I have written about efficiency (here and here
Clarity of tasks
The flow of information
Established and clear procedures
Accountability and trust
Decree 402, the boss drinks and so do you!
How many times have you heard that?
Well, I’ve had my shares and still take it personally. Because, you know what?!, your work is personal, too! Efforts, results, time, attention, skills, all of this is you and yours. You put you into everything.
Is there a time to provide feedback?
Yes, by all means, yes. There’s a time and a place.
Feedback should be given in a meeting, whether online or face-to-face (and not in front of the entire team, if it’s negative). This provides space for both parties to explain their points of view, but more importantly, this is how an actual exchange of thoughts regarding the points of view can be made. If feedback is seen just a one-way street (only from manager to employee) then this is not a healthy work relationship.
Managers might be trapped into thinking that with the job title they are bestowed absolute correctness, but managers are humans too and thus subject to error. A discussion is the perfect space to get things cleared up and expectations right in the open.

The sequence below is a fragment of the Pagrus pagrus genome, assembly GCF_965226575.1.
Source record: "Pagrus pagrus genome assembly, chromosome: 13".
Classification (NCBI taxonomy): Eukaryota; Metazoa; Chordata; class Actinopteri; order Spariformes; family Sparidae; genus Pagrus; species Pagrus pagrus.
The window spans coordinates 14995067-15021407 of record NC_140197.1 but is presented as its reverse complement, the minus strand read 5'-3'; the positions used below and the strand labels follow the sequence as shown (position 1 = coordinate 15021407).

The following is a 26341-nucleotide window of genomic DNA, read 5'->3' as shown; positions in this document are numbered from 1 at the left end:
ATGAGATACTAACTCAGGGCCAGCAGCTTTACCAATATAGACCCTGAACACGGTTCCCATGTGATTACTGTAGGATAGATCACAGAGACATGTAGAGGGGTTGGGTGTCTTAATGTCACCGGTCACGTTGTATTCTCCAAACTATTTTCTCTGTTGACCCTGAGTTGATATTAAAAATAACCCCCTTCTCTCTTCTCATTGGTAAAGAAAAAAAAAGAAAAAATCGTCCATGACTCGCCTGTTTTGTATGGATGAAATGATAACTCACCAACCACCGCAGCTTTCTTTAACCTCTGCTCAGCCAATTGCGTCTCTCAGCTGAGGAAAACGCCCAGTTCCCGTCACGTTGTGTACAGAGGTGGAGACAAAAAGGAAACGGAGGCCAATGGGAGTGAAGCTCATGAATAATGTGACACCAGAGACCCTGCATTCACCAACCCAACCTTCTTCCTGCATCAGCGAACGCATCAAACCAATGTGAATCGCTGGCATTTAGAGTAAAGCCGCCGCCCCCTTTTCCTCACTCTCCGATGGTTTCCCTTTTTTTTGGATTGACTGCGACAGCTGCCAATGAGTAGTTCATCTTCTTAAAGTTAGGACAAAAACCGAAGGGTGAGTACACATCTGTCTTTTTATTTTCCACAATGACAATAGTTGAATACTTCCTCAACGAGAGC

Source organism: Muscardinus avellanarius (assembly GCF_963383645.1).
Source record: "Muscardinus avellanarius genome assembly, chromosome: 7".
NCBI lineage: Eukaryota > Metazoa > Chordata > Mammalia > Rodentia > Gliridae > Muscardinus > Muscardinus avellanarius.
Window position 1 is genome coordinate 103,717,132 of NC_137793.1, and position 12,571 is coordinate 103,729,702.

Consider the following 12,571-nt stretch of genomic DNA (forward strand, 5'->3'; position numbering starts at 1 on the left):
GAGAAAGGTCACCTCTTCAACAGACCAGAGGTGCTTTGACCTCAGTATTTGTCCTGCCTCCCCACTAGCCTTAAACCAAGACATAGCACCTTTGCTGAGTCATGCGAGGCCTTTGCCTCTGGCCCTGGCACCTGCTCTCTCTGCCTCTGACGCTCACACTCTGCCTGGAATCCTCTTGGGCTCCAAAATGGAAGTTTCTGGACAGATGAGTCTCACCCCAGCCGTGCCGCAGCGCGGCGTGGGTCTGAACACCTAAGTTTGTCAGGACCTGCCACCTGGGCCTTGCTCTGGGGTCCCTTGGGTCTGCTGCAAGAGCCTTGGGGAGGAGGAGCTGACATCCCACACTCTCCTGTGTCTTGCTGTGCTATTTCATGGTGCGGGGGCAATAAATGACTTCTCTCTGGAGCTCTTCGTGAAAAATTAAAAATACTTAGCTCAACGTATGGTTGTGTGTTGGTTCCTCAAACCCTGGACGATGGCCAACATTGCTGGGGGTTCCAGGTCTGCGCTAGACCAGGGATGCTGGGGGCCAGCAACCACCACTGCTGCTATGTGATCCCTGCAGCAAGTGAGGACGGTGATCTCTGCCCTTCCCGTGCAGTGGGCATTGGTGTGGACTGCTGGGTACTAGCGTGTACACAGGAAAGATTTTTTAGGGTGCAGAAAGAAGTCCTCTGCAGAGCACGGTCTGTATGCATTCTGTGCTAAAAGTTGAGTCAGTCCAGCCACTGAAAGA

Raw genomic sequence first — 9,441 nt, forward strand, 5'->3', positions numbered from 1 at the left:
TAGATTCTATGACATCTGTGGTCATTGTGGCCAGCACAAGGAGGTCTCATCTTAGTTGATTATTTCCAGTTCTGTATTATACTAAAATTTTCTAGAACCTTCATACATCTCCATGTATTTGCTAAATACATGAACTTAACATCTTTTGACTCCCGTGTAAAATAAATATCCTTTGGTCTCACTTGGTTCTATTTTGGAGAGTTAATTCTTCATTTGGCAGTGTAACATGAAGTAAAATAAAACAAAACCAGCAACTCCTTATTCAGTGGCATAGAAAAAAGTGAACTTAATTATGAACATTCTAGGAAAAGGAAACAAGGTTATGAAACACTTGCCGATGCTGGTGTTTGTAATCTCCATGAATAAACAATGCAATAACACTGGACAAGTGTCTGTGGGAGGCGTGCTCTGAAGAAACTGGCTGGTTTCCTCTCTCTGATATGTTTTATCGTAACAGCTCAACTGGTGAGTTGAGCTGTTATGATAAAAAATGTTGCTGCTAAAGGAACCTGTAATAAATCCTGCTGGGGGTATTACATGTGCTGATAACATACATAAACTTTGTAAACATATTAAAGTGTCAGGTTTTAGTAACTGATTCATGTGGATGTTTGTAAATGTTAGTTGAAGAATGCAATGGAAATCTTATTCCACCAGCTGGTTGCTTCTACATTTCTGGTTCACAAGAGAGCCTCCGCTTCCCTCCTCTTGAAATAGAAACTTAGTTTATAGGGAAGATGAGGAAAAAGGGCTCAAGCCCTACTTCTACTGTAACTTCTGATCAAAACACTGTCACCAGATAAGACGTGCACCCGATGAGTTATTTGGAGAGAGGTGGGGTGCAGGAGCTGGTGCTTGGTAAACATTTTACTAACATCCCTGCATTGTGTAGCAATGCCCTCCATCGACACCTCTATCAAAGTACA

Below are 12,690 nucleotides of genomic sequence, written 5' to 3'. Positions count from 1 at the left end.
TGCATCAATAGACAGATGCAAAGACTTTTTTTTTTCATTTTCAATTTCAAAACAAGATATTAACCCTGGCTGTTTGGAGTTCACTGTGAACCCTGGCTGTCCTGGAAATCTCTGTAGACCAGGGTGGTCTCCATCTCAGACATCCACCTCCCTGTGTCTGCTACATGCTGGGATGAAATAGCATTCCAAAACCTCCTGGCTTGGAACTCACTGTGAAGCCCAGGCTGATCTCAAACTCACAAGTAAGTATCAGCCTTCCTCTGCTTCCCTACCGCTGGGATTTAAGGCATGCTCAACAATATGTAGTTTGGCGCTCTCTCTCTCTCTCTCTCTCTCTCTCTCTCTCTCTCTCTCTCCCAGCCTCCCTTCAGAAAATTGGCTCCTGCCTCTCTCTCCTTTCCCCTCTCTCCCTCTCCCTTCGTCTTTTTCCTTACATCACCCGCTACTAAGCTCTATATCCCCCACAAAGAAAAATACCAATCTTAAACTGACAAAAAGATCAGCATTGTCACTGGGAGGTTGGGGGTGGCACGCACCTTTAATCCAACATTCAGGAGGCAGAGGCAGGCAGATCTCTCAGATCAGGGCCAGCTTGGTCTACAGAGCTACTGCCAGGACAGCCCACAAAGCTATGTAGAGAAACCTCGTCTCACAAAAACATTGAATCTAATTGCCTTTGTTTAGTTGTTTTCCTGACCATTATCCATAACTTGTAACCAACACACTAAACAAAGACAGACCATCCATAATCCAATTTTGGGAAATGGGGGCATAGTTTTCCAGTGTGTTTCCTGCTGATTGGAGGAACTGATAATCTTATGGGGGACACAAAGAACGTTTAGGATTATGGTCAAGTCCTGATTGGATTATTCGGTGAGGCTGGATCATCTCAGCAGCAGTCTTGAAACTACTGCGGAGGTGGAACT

If you can help it, don’t provide feedback by email. An employee should feel encouraged to ask questions and usually an email is never a space to clarify things. People would get defensive or hurt and they would not show acceptance of the other party’s point of view.
Better to gather all feedback and talk about it during a meeting. This shows care and respect.
Of course, time is a scarce resource so if you are a manager with a large team is hard to set feedback meetings with each member of the team, but you can make sure that this is a constant point on your agenda for the 1x1 monthly meeting.
Feedback by email should be provided only if a person can make sure to put it in simple and clear terms. Otherwise, it could turn into an exchange of emails (or WhatsApp emails) that only makes the parties lose time, energy, and leaves them frustrated.
If it’s positive feedback, then let nothing stop you (timewise or place-wise)! There is no limit for this as we all love to hear positive feedback, anytime. Unfortunately, this does not happen so often. Have you noticed how we insist on noticing or highlighting the bad instead of the good?!
Sure, human nature has an explanation for it. It’s not the good that keeps us safe from danger. But maybe we should change this. Millions of years ago, our brains started focusing on the negative because that was all that we needed in order to survive. But not anymore. Even though the stress endured by some employees can be compared with being chased by wild animals while holding a frail stick.
Have you noticed that in ‘The where’ I only referred to negative feedback?! I haven’t. Until I started writing about the positive here. See, this is what our brains do. Take a moment to ponder upon that, please.